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Headlines Around the World Say the U.S. Has the Problem with Coronavirus Deaths But the Data Says Otherwise

The opinions expressed by columnists are their own and do not necessarily represent the views of
AP Photo/Seth Wenig

Headlines worldwide are announcing that the United States has more coronavirus deaths than any other country. As of early Tuesday morning, Johns Hopkins University reported that the United States had 21,662 deaths. That’s ahead of both Italy (20,465) and Spain (18,056).


Many use the number of deaths as a measure of how the U.S. is faring relative to other countries, but that is extremely misleading. It would be the same comparing the number of rapes in Sweden and the United States. For example, while Sweden had 5,960 rapes in 2014, the United States had 84,767. But does that mean that a woman was more likely to be raped in the United States? Hardly. The United States has about 33 times more people living in it than Sweden. Sweden’s rape rate per capita is more than twice the rate in the United States.

It makes no more sense to compare the number of Wuhan coronavirus deaths in the U.S. versus other countries than it does to compare rape rates. But looking at the death rate also isn’t perfect. The length of time of exposure to the virus also matters, and different countries faced exposure at different times. A country that has had been the chance to expose people over months is going to have a lot more potential deaths than a country where exposure has just taken place over a few days.

Testing varies dramatically across countries, most of which are woefully undercounting cases. But at least in highly developed Western countries, we can be relatively confident that doctors will identify if someone died from the virus.


When we adjust for population, it is clear that the U.S. has fared very well at each date after the first death compared to Western Europe. Belgium, Germany, Italy, the Netherlands, Norway, Spain, Sweden, Switzerland, and the United Kingdom all have higher coronavirus death rates than the U.S.

The only country that isn’t clear for is France, and that is because a Chinese tourist who was visiting France died 11 days before anyone else in the country died from the virus. If you include the Chinese tourist in the death count, the 11 days without any additional deaths makes the spread of the virus deaths in France look a little slower than those in the U.S. But if we exclude that one case, the U.S. looks much better in slowing the spread of the disease.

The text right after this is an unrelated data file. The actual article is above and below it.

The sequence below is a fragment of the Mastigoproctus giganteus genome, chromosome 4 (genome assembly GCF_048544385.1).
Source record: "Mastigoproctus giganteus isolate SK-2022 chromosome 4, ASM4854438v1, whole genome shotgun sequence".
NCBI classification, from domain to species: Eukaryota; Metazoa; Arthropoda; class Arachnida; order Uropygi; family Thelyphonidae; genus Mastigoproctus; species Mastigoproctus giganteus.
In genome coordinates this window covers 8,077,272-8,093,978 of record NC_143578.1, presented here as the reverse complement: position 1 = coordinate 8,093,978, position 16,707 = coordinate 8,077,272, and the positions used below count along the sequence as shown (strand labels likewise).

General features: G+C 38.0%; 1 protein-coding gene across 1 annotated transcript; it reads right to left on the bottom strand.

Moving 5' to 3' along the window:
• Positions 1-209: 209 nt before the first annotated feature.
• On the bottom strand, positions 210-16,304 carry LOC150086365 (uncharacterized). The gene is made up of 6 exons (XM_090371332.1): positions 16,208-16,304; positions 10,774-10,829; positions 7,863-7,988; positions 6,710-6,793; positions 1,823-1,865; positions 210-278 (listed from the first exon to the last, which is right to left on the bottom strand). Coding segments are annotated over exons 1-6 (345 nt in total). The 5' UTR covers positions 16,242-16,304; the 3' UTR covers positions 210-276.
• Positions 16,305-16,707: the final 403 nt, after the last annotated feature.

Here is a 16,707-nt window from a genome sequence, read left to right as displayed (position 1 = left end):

There are several surprises in the data. Sweden, which has not locked down its economy as other European countries and the U.S. have done, is in the middle of the pack in death toll. Sweden is worse than Norway and Finland, but better than the Netherlands and virtually the same as Switzerland.

Germany has gotten a lot of praise for its handling of the virus. Earlier this month, the New York Times ran the headline: “A German Exception? Why the Country’s Coronavirus Death Rate Is Low.” But while Germany has outperformed most of its neighbors, its per capita death toll is still higher than that of the U.S.


While comparing per capita death rates instead of case counts has its advantages, there are countries such as China whose body counts are simply not reliable. The U.S. death toll is also somewhat dubious but for a different reason that likely results in overcounting. If someone is struck by a car and tests positive for the coronavirus before dying in the emergency room, that person will be counted in the virus death toll. 

That is obviously an extreme example, but as Coronavirus Response Director Deborah Birx recently noted: “There are other countries that if you had a preexisting condition and let’s say the virus caused you to go to the ICU and then have a heart or kidney problem some countries are recording [this] as a heart issue or a kidney issue and not a COVID-19 death. . . . [In the US] if someone dies with COVID-19 we are counting that as a COVID-19 death.”

Governments’ coronavirus response policies won’t explain all of the differences across countries. Some countries are simply healthier than others. The vast majority of coronavirus deaths are associated with pre-existing conditions, such as obesity, diabetes, high blood pressure, and heart or lung disease. Those rates vary a lot across countries. Americans are more likely to be obese and have diabetes, but are somewhat less likely to have high blood pressure. The quality of the existing medical system also matters a lot, and the U.S. system has few equals.


The media is spending so much time these days is trying to pin blame on someone for the coronavirus deaths. A lot of people have died, it’s true. But we don't have to be so hard on ourselves. For many reasons, the U.S. is faring substantially better than Western European nations.

John R. Lott Jr. is the president of the Crime Prevention Research Center and the author, most recently, of “The War on Guns.”

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